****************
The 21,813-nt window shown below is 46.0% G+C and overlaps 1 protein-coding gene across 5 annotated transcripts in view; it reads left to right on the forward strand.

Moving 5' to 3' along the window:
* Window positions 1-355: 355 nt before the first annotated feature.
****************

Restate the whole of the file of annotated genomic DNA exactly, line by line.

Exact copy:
The 21,813-nt window shown below is 46.0% G+C and overlaps 1 protein-coding gene across 5 annotated transcripts in view; it reads left to right on the forward strand.

Moving 5' to 3' along the window:
* Window positions 1-355: 355 nt before the first annotated feature.